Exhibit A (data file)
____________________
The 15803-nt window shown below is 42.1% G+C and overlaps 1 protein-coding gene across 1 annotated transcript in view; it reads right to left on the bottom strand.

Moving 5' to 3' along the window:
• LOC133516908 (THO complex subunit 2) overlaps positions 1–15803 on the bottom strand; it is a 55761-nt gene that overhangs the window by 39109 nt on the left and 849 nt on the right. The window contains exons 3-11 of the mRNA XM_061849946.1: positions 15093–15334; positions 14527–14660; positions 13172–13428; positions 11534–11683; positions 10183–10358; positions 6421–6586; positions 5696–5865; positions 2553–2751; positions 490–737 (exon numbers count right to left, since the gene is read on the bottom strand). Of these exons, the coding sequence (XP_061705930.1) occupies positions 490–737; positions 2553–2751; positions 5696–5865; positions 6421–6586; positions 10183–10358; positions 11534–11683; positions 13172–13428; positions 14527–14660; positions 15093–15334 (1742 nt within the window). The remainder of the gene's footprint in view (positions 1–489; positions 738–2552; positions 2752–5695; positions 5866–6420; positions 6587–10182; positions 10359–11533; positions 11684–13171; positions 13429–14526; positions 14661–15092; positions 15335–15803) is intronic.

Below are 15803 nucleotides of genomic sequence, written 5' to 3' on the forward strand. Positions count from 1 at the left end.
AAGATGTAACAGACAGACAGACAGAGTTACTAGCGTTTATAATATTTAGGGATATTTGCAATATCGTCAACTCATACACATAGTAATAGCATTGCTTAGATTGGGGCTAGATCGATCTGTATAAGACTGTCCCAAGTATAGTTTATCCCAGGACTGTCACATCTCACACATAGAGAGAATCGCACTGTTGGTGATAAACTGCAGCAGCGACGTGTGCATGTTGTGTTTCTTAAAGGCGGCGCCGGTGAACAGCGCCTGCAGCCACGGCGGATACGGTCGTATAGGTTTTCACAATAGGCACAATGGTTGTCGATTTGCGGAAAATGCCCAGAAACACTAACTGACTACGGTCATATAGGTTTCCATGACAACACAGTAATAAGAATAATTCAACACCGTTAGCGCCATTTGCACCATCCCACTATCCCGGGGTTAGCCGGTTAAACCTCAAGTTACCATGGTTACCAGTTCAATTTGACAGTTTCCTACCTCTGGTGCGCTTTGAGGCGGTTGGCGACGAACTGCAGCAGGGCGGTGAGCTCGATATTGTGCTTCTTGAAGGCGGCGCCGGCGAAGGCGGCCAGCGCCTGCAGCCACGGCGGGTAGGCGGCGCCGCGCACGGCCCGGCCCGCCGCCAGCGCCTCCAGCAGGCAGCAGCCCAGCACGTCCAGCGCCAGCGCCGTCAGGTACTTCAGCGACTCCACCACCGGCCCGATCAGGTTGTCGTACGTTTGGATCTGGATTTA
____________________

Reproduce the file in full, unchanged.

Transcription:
The 15803-nt window shown below is 42.1% G+C and overlaps 1 protein-coding gene across 1 annotated transcript in view; it reads right to left on the bottom strand.

Moving 5' to 3' along the window:
• LOC133516908 (THO complex subunit 2) overlaps positions 1–15803 on the bottom strand; it is a 55761-nt gene that overhangs the window by 39109 nt on the left and 849 nt on the right. The window contains exons 3-11 of the mRNA XM_061849946.1: positions 15093–15334; positions 14527–14660; positions 13172–13428; positions 11534–11683; positions 10183–10358; positions 6421–6586; positions 5696–5865; positions 2553–2751; positions 490–737 (exon numbers count right to left, since the gene is read on the bottom strand). Of these exons, the coding sequence (XP_061705930.1) occupies positions 490–737; positions 2553–2751; positions 5696–5865; positions 6421–6586; positions 10183–10358; positions 11534–11683; positions 13172–13428; positions 14527–14660; positions 15093–15334 (1742 nt within the window). The remainder of the gene's footprint in view (positions 1–489; positions 738–2552; positions 2752–5695; positions 5866–6420; positions 6587–10182; positions 10359–11533; positions 11684–13171; positions 13429–14526; positions 14661–15092; positions 15335–15803) is intronic.

Below are 15803 nucleotides of genomic sequence, written 5' to 3' on the forward strand. Positions count from 1 at the left end.
AAGATGTAACAGACAGACAGACAGAGTTACTAGCGTTTATAATATTTAGGGATATTTGCAATATCGTCAACTCATACACATAGTAATAGCATTGCTTAGATTGGGGCTAGATCGATCTGTATAAGACTGTCCCAAGTATAGTTTATCCCAGGACTGTCACATCTCACACATAGAGAGAATCGCACTGTTGGTGATAAACTGCAGCAGCGACGTGTGCATGTTGTGTTTCTTAAAGGCGGCGCCGGTGAACAGCGCCTGCAGCCACGGCGGATACGGTCGTATAGGTTTTCACAATAGGCACAATGGTTGTCGATTTGCGGAAAATGCCCAGAAACACTAACTGACTACGGTCATATAGGTTTCCATGACAACACAGTAATAAGAATAATTCAACACCGTTAGCGCCATTTGCACCATCCCACTATCCCGGGGTTAGCCGGTTAAACCTCAAGTTACCATGGTTACCAGTTCAATTTGACAGTTTCCTACCTCTGGTGCGCTTTGAGGCGGTTGGCGACGAACTGCAGCAGGGCGGTGAGCTCGATATTGTGCTTCTTGAAGGCGGCGCCGGCGAAGGCGGCCAGCGCCTGCAGCCACGGCGGGTAGGCGGCGCCGCGCACGGCCCGGCCCGCCGCCAGCGCCTCCAGCAGGCAGCAGCCCAGCACGTCCAGCGCCAGCGCCGTCAGGTACTTCAGCGACTCCACCACCGGCCCGATCAGGTTGTCGTACGTTTGGATCTGGATTTA